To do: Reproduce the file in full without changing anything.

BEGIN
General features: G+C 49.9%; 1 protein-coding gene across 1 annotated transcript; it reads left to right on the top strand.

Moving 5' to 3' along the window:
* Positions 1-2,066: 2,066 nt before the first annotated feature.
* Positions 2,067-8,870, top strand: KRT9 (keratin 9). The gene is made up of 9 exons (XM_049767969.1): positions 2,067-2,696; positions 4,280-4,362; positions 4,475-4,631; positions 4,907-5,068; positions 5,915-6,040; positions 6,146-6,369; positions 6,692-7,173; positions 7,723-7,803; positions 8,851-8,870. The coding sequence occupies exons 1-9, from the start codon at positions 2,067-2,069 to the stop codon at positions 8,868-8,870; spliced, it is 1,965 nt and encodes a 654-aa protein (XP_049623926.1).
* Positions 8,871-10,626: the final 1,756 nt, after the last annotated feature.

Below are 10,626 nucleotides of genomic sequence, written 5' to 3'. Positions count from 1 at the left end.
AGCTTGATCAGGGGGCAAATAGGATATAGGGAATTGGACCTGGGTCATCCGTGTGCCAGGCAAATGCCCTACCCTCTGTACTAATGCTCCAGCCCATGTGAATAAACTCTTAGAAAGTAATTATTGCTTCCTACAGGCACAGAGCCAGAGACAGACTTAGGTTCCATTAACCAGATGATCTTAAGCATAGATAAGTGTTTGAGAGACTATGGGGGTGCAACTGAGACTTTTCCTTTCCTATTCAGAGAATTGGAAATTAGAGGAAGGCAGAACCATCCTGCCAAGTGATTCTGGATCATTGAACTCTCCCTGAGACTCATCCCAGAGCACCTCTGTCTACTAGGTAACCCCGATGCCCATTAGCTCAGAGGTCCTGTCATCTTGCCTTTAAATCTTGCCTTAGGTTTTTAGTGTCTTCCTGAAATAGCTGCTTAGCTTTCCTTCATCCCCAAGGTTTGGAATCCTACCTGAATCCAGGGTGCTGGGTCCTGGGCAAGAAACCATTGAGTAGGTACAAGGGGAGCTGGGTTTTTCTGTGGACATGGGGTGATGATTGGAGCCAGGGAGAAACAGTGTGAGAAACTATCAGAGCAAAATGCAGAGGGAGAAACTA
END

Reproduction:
General features: G+C 49.9%; 1 protein-coding gene across 1 annotated transcript; it reads left to right on the top strand.

Moving 5' to 3' along the window:
* Positions 1-2,066: 2,066 nt before the first annotated feature.
* Positions 2,067-8,870, top strand: KRT9 (keratin 9). The gene is made up of 9 exons (XM_049767969.1): positions 2,067-2,696; positions 4,280-4,362; positions 4,475-4,631; positions 4,907-5,068; positions 5,915-6,040; positions 6,146-6,369; positions 6,692-7,173; positions 7,723-7,803; positions 8,851-8,870. The coding sequence occupies exons 1-9, from the start codon at positions 2,067-2,069 to the stop codon at positions 8,868-8,870; spliced, it is 1,965 nt and encodes a 654-aa protein (XP_049623926.1).
* Positions 8,871-10,626: the final 1,756 nt, after the last annotated feature.

Below are 10,626 nucleotides of genomic sequence, written 5' to 3'. Positions count from 1 at the left end.
AGCTTGATCAGGGGGCAAATAGGATATAGGGAATTGGACCTGGGTCATCCGTGTGCCAGGCAAATGCCCTACCCTCTGTACTAATGCTCCAGCCCATGTGAATAAACTCTTAGAAAGTAATTATTGCTTCCTACAGGCACAGAGCCAGAGACAGACTTAGGTTCCATTAACCAGATGATCTTAAGCATAGATAAGTGTTTGAGAGACTATGGGGGTGCAACTGAGACTTTTCCTTTCCTATTCAGAGAATTGGAAATTAGAGGAAGGCAGAACCATCCTGCCAAGTGATTCTGGATCATTGAACTCTCCCTGAGACTCATCCCAGAGCACCTCTGTCTACTAGGTAACCCCGATGCCCATTAGCTCAGAGGTCCTGTCATCTTGCCTTTAAATCTTGCCTTAGGTTTTTAGTGTCTTCCTGAAATAGCTGCTTAGCTTTCCTTCATCCCCAAGGTTTGGAATCCTACCTGAATCCAGGGTGCTGGGTCCTGGGCAAGAAACCATTGAGTAGGTACAAGGGGAGCTGGGTTTTTCTGTGGACATGGGGTGATGATTGGAGCCAGGGAGAAACAGTGTGAGAAACTATCAGAGCAAAATGCAGAGGGAGAAACTA